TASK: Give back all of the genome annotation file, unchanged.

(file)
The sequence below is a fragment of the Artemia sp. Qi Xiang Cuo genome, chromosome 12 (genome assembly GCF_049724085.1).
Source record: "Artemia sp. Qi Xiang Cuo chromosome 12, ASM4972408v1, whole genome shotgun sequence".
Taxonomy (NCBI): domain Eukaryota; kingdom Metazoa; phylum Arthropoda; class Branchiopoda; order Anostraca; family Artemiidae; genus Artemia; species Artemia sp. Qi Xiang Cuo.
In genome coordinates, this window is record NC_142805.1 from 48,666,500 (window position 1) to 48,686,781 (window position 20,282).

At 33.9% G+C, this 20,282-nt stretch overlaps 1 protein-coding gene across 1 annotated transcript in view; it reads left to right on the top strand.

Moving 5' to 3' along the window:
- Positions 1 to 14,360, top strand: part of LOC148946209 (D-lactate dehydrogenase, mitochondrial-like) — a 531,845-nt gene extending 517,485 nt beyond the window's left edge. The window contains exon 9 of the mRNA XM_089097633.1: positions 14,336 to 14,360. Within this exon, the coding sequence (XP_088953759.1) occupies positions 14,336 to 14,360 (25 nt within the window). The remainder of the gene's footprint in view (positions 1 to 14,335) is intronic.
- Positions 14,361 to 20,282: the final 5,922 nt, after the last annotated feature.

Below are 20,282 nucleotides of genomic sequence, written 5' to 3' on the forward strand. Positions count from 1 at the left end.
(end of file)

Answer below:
The sequence below is a fragment of the Artemia sp. Qi Xiang Cuo genome, chromosome 12 (genome assembly GCF_049724085.1).
Source record: "Artemia sp. Qi Xiang Cuo chromosome 12, ASM4972408v1, whole genome shotgun sequence".
Taxonomy (NCBI): domain Eukaryota; kingdom Metazoa; phylum Arthropoda; class Branchiopoda; order Anostraca; family Artemiidae; genus Artemia; species Artemia sp. Qi Xiang Cuo.
In genome coordinates, this window is record NC_142805.1 from 48,666,500 (window position 1) to 48,686,781 (window position 20,282).

At 33.9% G+C, this 20,282-nt stretch overlaps 1 protein-coding gene across 1 annotated transcript in view; it reads left to right on the top strand.

Moving 5' to 3' along the window:
- Positions 1 to 14,360, top strand: part of LOC148946209 (D-lactate dehydrogenase, mitochondrial-like) — a 531,845-nt gene extending 517,485 nt beyond the window's left edge. The window contains exon 9 of the mRNA XM_089097633.1: positions 14,336 to 14,360. Within this exon, the coding sequence (XP_088953759.1) occupies positions 14,336 to 14,360 (25 nt within the window). The remainder of the gene's footprint in view (positions 1 to 14,335) is intronic.
- Positions 14,361 to 20,282: the final 5,922 nt, after the last annotated feature.

Below are 20,282 nucleotides of genomic sequence, written 5' to 3' on the forward strand. Positions count from 1 at the left end.